Remember history before making wild accusations

by Mario T. García

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Although the recent release of the original birth certificate of President Obama should put to rest the irresponsible accusations of the "birthers," including Donald Trump, about the legitimacy of the president's birthplace, it will probably still not satisfy some.

The fact of the matter is that this issue is more than a legal question concerning whether the president was born in the United States. It is an expression of fear by mostly disgruntled whites and mostly men that somehow they are losing "their country."

What they are really reacting to is that they resent a black man being president of the United States and how he symbolizes the profound demographic changes that have escalated the numbers of non-white people in the United States, especially Latinos. Believing that this country should be first and foremost a white Christian country, these reactionaries mistakenly believe that non-white Americans are somehow less American and even anti-American than whites.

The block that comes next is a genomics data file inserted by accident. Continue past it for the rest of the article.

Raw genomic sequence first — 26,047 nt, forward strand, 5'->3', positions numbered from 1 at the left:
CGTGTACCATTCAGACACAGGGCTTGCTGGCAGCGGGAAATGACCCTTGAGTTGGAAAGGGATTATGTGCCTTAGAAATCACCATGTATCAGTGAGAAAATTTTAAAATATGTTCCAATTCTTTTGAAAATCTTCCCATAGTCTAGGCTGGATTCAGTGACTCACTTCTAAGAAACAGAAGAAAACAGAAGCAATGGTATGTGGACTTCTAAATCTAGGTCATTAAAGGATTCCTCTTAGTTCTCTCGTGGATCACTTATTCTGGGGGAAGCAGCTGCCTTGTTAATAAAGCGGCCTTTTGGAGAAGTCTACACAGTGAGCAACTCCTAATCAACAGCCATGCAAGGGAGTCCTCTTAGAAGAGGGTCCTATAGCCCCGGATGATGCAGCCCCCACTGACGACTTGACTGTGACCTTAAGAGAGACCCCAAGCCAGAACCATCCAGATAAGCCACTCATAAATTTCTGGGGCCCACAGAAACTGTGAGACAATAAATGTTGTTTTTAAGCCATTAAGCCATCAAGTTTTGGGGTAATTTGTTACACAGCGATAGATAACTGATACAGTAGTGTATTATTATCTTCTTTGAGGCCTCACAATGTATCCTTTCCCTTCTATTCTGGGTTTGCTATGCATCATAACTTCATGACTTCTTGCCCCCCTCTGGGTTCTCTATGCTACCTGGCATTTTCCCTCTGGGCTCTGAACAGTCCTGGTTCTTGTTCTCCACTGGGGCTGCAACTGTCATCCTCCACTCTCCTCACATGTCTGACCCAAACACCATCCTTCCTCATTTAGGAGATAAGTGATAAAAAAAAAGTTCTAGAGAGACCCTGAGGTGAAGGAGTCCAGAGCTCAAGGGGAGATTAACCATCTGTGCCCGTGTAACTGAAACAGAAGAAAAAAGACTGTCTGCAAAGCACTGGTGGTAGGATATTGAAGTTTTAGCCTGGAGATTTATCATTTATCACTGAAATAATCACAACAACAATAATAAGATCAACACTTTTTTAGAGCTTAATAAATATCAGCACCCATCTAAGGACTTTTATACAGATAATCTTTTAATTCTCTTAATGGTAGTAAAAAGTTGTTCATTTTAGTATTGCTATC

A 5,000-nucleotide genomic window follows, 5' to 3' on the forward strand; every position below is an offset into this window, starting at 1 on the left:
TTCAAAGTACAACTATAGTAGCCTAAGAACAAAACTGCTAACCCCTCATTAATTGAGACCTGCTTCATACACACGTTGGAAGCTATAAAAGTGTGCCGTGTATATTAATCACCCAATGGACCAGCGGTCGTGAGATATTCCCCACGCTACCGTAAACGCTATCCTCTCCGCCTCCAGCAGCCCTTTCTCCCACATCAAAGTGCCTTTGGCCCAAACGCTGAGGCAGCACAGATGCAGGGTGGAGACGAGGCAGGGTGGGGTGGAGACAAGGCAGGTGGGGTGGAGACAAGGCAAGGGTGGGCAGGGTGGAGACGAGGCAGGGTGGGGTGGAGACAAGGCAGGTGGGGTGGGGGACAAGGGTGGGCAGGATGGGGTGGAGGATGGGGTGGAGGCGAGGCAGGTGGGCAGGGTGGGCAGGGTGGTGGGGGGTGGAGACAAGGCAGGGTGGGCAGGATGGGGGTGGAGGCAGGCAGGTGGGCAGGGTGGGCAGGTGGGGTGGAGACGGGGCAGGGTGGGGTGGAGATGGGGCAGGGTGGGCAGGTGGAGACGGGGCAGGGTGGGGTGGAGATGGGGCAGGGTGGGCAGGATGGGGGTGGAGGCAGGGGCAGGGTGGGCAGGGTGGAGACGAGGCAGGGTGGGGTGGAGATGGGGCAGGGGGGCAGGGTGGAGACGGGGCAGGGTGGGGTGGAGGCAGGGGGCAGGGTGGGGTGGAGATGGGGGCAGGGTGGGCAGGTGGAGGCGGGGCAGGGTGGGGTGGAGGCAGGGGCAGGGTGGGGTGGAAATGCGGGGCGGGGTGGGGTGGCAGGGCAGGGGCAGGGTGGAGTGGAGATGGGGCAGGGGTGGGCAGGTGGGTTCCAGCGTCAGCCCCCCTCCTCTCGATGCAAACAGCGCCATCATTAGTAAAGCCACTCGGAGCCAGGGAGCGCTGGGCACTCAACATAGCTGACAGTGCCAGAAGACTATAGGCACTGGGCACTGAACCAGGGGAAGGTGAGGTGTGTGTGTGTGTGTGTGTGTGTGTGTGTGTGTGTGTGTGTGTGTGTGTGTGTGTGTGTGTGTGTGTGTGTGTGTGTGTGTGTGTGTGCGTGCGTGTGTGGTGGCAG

History belies all of these nonsensical assertions. Latinos, for example, have fought in every U.S. war including the revolutionary war and the Civil War. In World War II, it is estimated that perhaps as high as half a million Latinos, mostly Mexican-Americans, served in the U.S. military and many died for their country, the U.S. not Mexico.

I can't understand why some American Catholics would be part of these birthers given the fact that historically until the mid-20th century, Catholics of all backgrounds were also held in suspicion that they were not really authentically Americans. Why? Because white Protestants wrongly believed that the first allegiance of Catholics was to the Vatican in Rome and not to the Stars and Stripes. Those of us old enough remember how John Kennedy while running for the presidency in 1960 had to publicly proclaim that as an American Catholic his loyalty was first and foremost to the United States and that his being baptized a Catholic should not prevent him from being president.

If only people remembered their own histories, we would hopefully not have these extreme and ahistorical views such as exemplified by the birthers, the nativist anti-immigrant groups, and the Tea Party ones.

Let's learn our history before we make wild and inaccurate assertions that do not lead to a sensible, rational and civil public discourse.

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